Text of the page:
The Saucedo effect

The Spartan Regiment welcomed Richard Saucedo to campus to help improve the FHC band programs

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The Spartan Regiment performances at the Homecoming Parade. The band's season ended with a competition at Francis Howell at the end of October.

The band room was more excited than usual with the arrival of Richard Saucedo, a retired band director and now Band of America judge and clinician. For senior Rachel Stepanek, a section leader in the marching band and member of Wind Ensemble, the experience was a remarkable one.

“Mr. [Richard] Saucedo is just huge in the band world. Carmel (Ind.) High School was his high school; he built their band program and directed all of it. It is just amazing what he done over there, ” Stepanek said. “We’ve been trying to get him to come here for three years. It’s just absolutely incredible.”

For Stepanek, Mr. Saucedo was surprising to work with because, although his great credentials, Mr. Saucedo was willing to help and jumped right on board with what the band was working on.

“What surprised me the most was how willing he was to come right in and start working with us. He wasn’t standing there in the corner with a frown on his face and like criticising everything. He got up there. He wasn’t standing up there telling us what’s right and mostly what’s wrong,” Stepanek said.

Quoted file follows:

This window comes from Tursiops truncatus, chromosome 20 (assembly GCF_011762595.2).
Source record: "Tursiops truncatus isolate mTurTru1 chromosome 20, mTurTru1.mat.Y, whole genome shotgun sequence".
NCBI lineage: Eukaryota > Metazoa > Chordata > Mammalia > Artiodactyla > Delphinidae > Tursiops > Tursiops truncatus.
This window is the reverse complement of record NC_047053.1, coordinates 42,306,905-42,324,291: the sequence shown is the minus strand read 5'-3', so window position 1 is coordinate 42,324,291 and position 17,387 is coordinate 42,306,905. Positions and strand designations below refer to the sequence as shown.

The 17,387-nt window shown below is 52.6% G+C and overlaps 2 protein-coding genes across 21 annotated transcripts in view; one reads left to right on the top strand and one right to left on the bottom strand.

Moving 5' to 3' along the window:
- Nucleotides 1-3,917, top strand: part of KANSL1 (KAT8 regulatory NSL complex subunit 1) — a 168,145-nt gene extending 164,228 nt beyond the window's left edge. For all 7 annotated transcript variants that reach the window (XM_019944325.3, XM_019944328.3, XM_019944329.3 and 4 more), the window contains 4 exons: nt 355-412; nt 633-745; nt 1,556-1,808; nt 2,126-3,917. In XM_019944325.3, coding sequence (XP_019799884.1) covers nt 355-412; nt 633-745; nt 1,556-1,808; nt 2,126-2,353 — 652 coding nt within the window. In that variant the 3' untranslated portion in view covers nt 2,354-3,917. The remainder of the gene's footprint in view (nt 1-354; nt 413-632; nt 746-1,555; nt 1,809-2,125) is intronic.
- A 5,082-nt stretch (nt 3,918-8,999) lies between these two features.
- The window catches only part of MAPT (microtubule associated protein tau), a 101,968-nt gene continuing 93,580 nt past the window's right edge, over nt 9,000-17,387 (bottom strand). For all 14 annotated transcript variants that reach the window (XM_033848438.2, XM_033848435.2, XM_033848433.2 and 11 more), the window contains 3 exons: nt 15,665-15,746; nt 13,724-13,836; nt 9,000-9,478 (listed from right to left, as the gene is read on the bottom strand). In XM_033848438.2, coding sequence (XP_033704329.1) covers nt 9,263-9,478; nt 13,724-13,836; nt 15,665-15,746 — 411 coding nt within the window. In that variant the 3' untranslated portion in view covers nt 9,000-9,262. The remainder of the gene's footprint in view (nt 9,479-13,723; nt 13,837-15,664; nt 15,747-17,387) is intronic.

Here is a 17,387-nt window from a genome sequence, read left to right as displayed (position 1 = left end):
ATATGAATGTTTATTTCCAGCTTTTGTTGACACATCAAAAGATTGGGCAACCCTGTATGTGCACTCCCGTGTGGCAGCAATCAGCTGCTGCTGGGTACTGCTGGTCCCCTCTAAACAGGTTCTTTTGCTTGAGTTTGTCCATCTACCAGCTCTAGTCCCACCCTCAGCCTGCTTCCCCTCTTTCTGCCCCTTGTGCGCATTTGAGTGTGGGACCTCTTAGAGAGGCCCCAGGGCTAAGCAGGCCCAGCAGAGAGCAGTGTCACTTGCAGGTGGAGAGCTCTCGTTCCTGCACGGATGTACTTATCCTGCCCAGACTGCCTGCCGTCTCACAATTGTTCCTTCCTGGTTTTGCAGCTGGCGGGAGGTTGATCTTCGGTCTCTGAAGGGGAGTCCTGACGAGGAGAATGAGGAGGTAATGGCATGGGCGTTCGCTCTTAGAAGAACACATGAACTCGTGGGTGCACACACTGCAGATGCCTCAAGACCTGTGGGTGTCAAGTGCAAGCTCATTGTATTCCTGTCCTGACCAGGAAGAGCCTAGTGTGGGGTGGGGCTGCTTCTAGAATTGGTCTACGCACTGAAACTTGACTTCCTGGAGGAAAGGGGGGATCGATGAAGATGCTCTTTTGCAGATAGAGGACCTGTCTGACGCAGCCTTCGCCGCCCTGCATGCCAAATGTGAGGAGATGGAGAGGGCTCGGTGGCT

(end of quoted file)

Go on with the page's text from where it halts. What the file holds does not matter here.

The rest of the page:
The first day of practice, the marching band did not get the chance to show Saucedo the actual show, but that did not stop them from practicing. They began in the gym with visual basics like forward march and backway march and then the wind instruments went into the band room to practicing the music. According to Stepanek, Saucedo’s focus on the fundamentals like the first breath and single tones.

“Saucedo is very heavy on the fundamentals because that is the base of any band. You start with the fundamentals and you build your way up,” Stepanek said. “He worked with us for a good 15-20 minutes on just the first breathe because the first breathe determines so much. If it shallow and toward the chest then your sound will be all sharp, not sharp as in tuning but hard and brash. If its shallow like that, it’s going to be unsupported. He worked with us on breathing deep, keeping the throat not closed off. We worked really hard on the fundamentals.”

For sophomore Laurel Ammond, Saucedo helped more than just the literal sound of the band. He boosted the confidence and attitude of the band.

“He changed our attitude and what we’re doing. He made us feel like we were doing something right every single time we were playing, there were no mistakes, there were no accidents. Everything happened for a purpose. If there was a mistake, it was no big deal. He made us feel better about what we were playing. He made us sound a lot better,” Ammond said.

To Ammond, the visit showed in the band’s performance on the following Friday. Although they did not place in the competition, the band’s atmosphere was different.

“The performance went pretty well. Sure, we didn’t place well but the atmosphere was definitely more positive,” Ammond said.